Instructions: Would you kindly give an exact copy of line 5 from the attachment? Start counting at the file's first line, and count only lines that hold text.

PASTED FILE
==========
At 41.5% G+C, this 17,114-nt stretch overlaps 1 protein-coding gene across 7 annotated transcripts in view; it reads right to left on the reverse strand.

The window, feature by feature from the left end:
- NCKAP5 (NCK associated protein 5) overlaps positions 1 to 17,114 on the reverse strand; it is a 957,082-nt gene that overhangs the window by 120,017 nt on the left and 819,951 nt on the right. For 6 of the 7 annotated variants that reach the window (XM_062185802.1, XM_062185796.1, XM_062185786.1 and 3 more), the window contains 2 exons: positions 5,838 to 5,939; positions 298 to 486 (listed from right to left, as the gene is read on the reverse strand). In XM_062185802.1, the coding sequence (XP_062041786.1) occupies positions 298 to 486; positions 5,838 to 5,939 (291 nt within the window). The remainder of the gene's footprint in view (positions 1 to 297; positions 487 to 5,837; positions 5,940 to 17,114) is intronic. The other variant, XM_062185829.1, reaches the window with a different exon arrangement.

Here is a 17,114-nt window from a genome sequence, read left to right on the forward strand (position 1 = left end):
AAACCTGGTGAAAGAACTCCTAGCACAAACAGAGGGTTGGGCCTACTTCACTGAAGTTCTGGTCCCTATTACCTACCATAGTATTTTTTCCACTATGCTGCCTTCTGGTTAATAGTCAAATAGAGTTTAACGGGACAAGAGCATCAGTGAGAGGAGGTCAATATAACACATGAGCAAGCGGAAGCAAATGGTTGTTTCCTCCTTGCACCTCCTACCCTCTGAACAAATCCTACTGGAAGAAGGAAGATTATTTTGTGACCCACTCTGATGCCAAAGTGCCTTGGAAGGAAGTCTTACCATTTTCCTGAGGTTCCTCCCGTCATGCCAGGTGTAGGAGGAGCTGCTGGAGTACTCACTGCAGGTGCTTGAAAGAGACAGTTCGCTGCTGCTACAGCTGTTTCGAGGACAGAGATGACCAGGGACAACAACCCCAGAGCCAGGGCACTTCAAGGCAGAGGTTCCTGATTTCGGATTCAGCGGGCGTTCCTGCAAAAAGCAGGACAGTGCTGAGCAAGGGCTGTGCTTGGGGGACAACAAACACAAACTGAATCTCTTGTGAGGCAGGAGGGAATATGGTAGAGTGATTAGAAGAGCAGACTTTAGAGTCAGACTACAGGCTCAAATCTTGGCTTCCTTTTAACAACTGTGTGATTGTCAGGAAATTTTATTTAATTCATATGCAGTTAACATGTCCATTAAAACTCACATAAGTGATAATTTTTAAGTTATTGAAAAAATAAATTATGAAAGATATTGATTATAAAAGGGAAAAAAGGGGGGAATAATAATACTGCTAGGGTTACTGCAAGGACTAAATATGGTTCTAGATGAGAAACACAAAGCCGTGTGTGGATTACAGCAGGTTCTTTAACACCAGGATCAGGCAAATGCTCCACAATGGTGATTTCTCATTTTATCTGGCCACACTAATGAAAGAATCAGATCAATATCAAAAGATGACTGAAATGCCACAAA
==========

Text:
AAACCTGGTGAAAGAACTCCTAGCACAAACAGAGGGTTGGGCCTACTTCACTGAAGTTCTGGTCCCTATTACCTACCATAGTATTTTTTCCACTATGCTGCCTTCTGGTTAATAGTCAAATAGAGTTTAACGGGACAAGAGCATCAGTGAGAGGAGGTCAATATAACACATGAGCAAGCGGAAGCAAATGGTTGTTTCCTCCTTGCACCTCCTACCCTCTGAACAAATCCTACTGGAAGAAGGAAGATTATTTTGTGACCCACTCTGATGCCAAAGTGCCTTGGAAGGAAGTCTTACCATTTTCCTGAGGTTCCTCCCGTCATGCCAGGTGTAGGAGGAGCTGCTGGAGTACTCACTGCAGGTGCTTGAAAGAGACAGTTCGCTGCTGCTACAGCTGTTTCGAGGACAGAGATGACCAGGGACAACAACCCCAGAGCCAGGGCACTTCAAGGCAGAGGTTCCTGATTTCGGATTCAGCGGGCGTTCCTGCAAAAAGCAGGACAGTGCTGAGCAAGGGCTGTGCTTGGGGGACAACAAACACAAACTGAATCTCTTGTGAGGCAGGAGGGAATATGGTAGAGTGATTAGAAGAGCAGACTTTAGAGTCAGACTACAGGCTCAAATCTTGGCTTCCTTTTAACAACTGTGTGATTGTCAGGAAATTTTATTTAATTCATATGCAGTTAACATGTCCATTAAAACTCACATAAGTGATAATTTTTAAGTTATTGAAAAAATAAATTATGAAAGATATTGATTATAAAAGGGAAAAAAGGGGGGAATAATAATACTGCTAGGGTTACTGCAAGGACTAAATATGGTTCTAGATGAGAAACACAAAGCCGTGTGTGGATTACAGCAGGTTCTTTAACACCAGGATCAGGCAAATGCTCCACAATGGTGATTTCTCATTTTATCTGGCCACACTAATGAAAGAATCAGATCAATATCAAAAGATGACTGAAATGCCACAAA